Canon alleviates the environmental impact of its operational sites by reducing emissions of NOx*1 and SOx*2, which are major causes of air pollution and acid rain; reducing discharges of phosphates and nitrogen compounds, which cause the eutrophication of water environments; and, reducing BOD*3 and SS*4 indexes, which have an environmental impact on water environments.
To prevent air pollution, when installing or updating equipment that uses fuel, we opt for fuels that do not generate air pollutants (such as sulfur oxide, nitrogen oxide and soot), and have banned the use of heavy oil.
Furthermore, we have designated ozone-depleting substances and persistent organic pollutants cited in the Stockholm Convention on Persistent Organic Pollutants as banned substances.
With regard to wastewater, each operational site sets its own levels based on those stipulated in local laws and regulations. We have 80% as an internal management value for these items, and we regularly check the status of compliance with management standards.
As a result of these initiatives, Canon’s emissions or discharges from its operational sites in 2016 again did not exceed established standards.
In 2016, Canon Virginia (CVI) and its group company Canon Environmental Technologies, Inc. (CETI) received their 10th consecutive annual Exemplary Environmental Enterprise (E3) designation. Bestowed by the Virginia Department of Environmental Quality (VDEQ), the E3 designation recognizes exemplary environmental management systems and pollution prevention activities.
VDEQ established the Virginia Environmental Excellence Program (VEEP) in 2005 with the dual aims of fostering environmental preservation and economic development in the state of Virginia, as well as promoting the health of residents. The program encourages environmental management at factories established within the state. CVI and CETI comply with environmental requirements and engage in ongoing efforts to improve environmental performance (particularly in energy, gas and recycling). The companies were praised for these efforts as well as other initiatives, including the reduction in chlorinated solvents through a switch to non-chlorinated solvents, and toner cartridge recycling.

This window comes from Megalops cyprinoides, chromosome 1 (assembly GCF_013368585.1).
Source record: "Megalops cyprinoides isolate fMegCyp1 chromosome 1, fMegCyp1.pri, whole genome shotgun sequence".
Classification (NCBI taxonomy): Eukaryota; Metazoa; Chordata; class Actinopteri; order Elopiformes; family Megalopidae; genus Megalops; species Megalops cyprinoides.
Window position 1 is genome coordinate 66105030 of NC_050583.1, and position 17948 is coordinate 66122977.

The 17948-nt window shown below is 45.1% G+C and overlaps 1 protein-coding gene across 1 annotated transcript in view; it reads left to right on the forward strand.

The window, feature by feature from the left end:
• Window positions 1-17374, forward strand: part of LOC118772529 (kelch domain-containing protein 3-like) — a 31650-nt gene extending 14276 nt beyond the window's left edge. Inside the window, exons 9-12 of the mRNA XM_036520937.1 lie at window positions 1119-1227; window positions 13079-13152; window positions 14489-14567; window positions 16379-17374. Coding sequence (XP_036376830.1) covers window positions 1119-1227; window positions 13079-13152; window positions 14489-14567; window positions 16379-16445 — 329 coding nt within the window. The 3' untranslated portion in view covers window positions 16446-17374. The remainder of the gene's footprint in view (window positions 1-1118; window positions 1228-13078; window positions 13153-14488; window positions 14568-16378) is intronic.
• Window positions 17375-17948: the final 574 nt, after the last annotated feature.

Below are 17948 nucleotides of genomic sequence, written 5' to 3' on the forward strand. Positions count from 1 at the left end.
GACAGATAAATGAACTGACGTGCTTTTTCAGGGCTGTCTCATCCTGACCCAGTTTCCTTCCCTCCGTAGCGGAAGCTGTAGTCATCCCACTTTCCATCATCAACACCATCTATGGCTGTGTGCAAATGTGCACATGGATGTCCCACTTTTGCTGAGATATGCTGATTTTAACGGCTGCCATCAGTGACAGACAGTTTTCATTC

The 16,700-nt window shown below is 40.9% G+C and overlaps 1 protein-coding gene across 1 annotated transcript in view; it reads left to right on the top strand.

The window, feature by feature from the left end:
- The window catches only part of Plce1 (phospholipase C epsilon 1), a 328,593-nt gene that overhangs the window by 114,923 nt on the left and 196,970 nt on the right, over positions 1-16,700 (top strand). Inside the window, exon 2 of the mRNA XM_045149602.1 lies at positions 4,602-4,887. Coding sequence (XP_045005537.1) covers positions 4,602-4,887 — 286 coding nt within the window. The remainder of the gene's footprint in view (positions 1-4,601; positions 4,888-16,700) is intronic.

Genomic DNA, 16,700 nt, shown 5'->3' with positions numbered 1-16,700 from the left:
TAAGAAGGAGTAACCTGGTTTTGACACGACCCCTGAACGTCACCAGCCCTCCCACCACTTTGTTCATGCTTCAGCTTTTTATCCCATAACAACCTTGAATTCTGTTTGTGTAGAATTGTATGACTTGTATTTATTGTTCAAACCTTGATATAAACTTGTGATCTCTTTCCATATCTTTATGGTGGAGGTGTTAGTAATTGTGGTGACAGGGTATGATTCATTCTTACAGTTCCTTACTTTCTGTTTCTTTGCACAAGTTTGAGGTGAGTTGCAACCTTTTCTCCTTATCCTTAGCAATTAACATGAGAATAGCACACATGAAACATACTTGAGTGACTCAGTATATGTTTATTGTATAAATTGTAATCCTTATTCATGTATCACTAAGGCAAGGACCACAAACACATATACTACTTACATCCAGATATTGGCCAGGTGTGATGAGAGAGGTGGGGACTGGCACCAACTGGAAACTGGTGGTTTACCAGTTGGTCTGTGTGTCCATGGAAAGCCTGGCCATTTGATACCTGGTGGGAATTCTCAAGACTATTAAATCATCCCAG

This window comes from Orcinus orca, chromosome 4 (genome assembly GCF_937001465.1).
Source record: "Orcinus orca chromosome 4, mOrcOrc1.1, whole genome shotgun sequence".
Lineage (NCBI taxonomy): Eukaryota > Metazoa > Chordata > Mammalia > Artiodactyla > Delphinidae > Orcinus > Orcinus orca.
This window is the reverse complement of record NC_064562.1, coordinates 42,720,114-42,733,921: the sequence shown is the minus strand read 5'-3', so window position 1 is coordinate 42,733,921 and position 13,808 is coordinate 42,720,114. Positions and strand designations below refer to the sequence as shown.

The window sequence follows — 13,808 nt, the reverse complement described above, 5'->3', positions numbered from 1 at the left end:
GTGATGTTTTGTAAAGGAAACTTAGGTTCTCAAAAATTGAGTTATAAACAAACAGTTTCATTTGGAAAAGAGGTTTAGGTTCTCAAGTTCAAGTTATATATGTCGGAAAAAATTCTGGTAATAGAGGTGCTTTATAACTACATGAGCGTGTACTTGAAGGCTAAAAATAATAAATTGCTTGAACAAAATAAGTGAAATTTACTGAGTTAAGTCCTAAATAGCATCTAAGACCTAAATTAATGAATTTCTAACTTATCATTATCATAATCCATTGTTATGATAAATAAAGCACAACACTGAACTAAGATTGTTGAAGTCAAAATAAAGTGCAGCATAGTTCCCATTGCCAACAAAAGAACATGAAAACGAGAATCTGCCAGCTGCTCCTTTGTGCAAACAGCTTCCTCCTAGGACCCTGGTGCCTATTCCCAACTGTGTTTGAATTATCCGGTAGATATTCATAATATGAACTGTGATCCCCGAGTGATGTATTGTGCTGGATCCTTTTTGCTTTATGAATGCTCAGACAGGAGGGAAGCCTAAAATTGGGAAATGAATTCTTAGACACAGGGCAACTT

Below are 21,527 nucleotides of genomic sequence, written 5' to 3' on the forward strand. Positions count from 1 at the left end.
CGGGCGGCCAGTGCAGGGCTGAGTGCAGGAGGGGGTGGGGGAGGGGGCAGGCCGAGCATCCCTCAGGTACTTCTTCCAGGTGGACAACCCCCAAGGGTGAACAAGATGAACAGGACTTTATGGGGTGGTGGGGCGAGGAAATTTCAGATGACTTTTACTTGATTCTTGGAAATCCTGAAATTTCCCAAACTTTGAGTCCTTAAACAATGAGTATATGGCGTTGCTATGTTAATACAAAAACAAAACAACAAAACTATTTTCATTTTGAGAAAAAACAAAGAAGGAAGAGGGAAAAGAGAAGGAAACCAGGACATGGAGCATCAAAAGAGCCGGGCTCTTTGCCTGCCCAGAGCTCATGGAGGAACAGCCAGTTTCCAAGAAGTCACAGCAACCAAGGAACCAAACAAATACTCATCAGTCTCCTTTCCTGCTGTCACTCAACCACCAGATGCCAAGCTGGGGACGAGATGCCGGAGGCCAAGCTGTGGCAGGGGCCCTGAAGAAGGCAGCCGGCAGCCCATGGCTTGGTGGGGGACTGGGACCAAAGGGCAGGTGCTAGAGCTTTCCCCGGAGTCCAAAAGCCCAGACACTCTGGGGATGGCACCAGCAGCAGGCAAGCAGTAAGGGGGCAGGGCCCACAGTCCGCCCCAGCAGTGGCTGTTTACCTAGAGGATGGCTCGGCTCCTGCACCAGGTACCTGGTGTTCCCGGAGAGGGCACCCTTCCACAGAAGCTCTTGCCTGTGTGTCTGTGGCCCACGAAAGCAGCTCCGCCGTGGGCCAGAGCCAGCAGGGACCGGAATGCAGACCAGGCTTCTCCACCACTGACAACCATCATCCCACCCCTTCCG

Canon places high priority on soil and groundwater protection. In line with this, we established the Canon Group’s Basic Policy on Soil and Groundwater Pollution and implement comprehensive measures based on it. In the unlikely event that soil or groundwater pollution is found at one of our operational sites, cleanup and remedial actions are carried out in close accordance with all relevant laws.
Also, our standard when acquiring new land is to conduct a preliminary soil examination and carry out any other necessary procedures, such as soil remediation, before making the purchase. We also monitor the chemical substances used at each site, remaining fully aware of the national and regional standards where each site is located in order to implement countermeasures according to the situation at each location.
Going forward, we will continue with the above initiatives and carry out monitoring and reporting of operational sites with completed remediation in a timely manner.
|Shimomaruko||Trichloroethylene, etc.||Water quality measurement|
|Meguro||Tetrachloroethylene, etc.||Water quality measurement|
|Utsunomiya parking lot 1||Fluorine and its compounds, etc.||Pumping, water quality measurement|
|Kanuma||Tetrachloroethylene, etc.||In-situ cleanup, water quality measurement|
Hexavalent chromium and its compounds
|Pumping, excavation and elimination, water quality measurement|
|Bando||1,1-dichloroethylene, etc.||Pumping, covering, water quality measurement|
|Nagahama Canon||Hexavalent chromium and its compounds||Covering (soil pollution from soil improvement agents), water quality measurement|
In accordance with relevant laws, Canon strictly manages polychlorinated biphenyl (PCB), which damages living organisms and the environment.
As of December 2016, 17 operational sites were storing PCB waste. In terms of highly concentrated PCB waste, there are 57 capacitors and transformers and 1,834 fluorescent ballasts in storage. This PCB waste is placed in interim storage and is processed sequentially by the Japan Environmental Safety Corporation.